The Rich Fool and the Generous Spirit

The Rev. Paul Nancarrow. This sermon is based on Luke 12:13-21 and Colossians 3:1-17.

There is a fable I heard once about a monkey who found a jar of nuts sitting by a road running through a forest. The monkey could smell the nuts inside the jar, and he was very hungry – but he also knew that there were tigers in the forest, and the jar was too heavy for him to pick up and carry away to a safe place. So he put his hand into the jar and grabbed a huge fistful of nuts. But when he tried to draw his hand back out again, the nuts made his fist so big that he couldn’t get it through the jar’s narrow mouth. He was stuck there. And it wasn’t long before the tigers got him. The monkey was too greedy to realize that he could’ve escape his danger simply by opening his fist and letting go.

The fable helps to point up a contrast that is set before us in our scripture readings this morning. The contrast is between two sorts of attitudes toward material wealth, personal accomplishment, wisdom and knowledge and skill – two different ways of living with what we possess. One is the way of people who, as Jesus says, “store up treasures for themselves,” and the other is the way of those who seek to be “rich toward God.” Or we might put it even more succinctly: it is a contrast between the way of greed and the way of gratitude.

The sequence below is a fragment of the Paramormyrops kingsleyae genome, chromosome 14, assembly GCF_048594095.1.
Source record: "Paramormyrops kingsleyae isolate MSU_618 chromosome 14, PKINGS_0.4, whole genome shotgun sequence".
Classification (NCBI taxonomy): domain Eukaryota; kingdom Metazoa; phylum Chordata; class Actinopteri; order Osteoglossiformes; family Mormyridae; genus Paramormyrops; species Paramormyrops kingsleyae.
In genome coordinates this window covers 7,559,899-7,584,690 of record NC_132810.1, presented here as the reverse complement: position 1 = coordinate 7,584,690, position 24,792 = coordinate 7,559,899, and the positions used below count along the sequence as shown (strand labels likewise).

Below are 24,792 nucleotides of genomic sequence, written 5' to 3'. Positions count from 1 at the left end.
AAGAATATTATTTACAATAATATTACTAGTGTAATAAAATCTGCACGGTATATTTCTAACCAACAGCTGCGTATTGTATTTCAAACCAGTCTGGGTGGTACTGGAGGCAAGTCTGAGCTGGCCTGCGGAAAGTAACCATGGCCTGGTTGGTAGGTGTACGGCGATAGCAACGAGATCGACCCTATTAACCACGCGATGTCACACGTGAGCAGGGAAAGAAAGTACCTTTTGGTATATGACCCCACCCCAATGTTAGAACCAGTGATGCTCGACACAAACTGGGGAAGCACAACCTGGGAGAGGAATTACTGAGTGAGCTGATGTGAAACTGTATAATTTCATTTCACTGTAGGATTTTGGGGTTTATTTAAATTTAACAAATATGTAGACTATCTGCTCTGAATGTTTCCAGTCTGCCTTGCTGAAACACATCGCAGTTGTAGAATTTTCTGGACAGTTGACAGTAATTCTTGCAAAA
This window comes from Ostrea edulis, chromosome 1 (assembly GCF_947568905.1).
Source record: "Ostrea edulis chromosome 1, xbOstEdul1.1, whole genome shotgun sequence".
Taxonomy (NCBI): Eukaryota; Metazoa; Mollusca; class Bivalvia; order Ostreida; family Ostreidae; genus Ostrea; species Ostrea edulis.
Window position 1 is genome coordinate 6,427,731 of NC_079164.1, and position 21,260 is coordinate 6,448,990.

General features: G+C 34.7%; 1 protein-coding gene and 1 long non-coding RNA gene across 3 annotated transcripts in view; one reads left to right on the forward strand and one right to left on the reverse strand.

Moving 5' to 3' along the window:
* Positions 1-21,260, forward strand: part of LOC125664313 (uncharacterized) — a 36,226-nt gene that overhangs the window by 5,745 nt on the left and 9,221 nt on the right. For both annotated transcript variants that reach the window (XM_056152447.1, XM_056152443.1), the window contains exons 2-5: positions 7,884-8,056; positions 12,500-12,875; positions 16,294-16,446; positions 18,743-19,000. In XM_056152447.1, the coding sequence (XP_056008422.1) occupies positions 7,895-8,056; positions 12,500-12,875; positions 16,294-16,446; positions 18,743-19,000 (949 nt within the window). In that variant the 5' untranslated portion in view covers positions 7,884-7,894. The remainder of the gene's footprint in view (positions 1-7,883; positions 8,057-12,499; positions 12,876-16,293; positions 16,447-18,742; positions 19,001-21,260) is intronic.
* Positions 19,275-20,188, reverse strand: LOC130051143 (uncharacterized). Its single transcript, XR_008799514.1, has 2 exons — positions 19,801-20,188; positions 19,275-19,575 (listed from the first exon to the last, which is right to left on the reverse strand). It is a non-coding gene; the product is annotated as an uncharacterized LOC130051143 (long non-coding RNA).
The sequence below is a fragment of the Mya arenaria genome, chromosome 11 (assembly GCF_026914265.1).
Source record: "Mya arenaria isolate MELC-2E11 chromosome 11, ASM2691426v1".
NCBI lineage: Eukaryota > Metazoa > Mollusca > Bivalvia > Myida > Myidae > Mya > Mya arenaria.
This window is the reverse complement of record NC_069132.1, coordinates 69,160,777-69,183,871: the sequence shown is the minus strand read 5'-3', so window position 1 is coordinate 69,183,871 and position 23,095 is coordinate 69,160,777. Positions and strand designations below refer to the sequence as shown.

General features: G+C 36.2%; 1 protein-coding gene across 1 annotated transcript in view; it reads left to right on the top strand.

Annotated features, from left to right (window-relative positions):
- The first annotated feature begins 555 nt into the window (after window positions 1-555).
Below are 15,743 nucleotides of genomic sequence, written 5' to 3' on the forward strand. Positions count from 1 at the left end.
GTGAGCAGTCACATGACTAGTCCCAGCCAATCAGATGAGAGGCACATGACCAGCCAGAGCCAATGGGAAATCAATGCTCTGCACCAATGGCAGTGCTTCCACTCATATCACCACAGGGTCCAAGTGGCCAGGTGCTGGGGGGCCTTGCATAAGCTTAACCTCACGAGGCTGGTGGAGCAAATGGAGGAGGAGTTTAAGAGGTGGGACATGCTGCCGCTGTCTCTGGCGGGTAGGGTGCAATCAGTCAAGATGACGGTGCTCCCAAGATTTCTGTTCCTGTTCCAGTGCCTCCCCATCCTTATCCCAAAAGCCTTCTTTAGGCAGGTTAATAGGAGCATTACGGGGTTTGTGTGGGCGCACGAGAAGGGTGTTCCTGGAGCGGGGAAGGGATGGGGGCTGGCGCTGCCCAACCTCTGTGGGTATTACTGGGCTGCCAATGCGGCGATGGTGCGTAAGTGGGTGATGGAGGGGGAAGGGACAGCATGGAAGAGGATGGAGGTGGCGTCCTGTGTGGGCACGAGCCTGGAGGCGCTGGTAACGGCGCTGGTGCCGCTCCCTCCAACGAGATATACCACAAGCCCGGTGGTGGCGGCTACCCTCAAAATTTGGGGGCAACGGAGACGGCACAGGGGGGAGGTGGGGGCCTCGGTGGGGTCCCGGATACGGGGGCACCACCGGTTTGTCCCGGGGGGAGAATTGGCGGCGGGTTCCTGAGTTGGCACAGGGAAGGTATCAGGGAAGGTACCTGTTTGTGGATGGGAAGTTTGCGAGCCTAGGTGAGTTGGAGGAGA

Jesus’ parable in the Gospel is a clear example of the way of greed. A wealthy landowner, Jesus says, gets record-breaking harvests from his farms. He is acquiring so much that he doesn’t have room to store it all; so he institutes a capital campaign and begins a building program and pulls down all his old barns and builds newer, bigger, better, state-of-the-art storage facilities. And he’s quite pleased with himself: he thinks that his vast wealth will keep him fed and safe and secure and self-satisfied and self-gratified for many years to come. He thinks his wealth will make him happy. But he’s like the monkey with his fist stuck inside the jar. That very night the rich man dies – and he never enjoys a single bit of all the wealth he was so greedy to hold on to.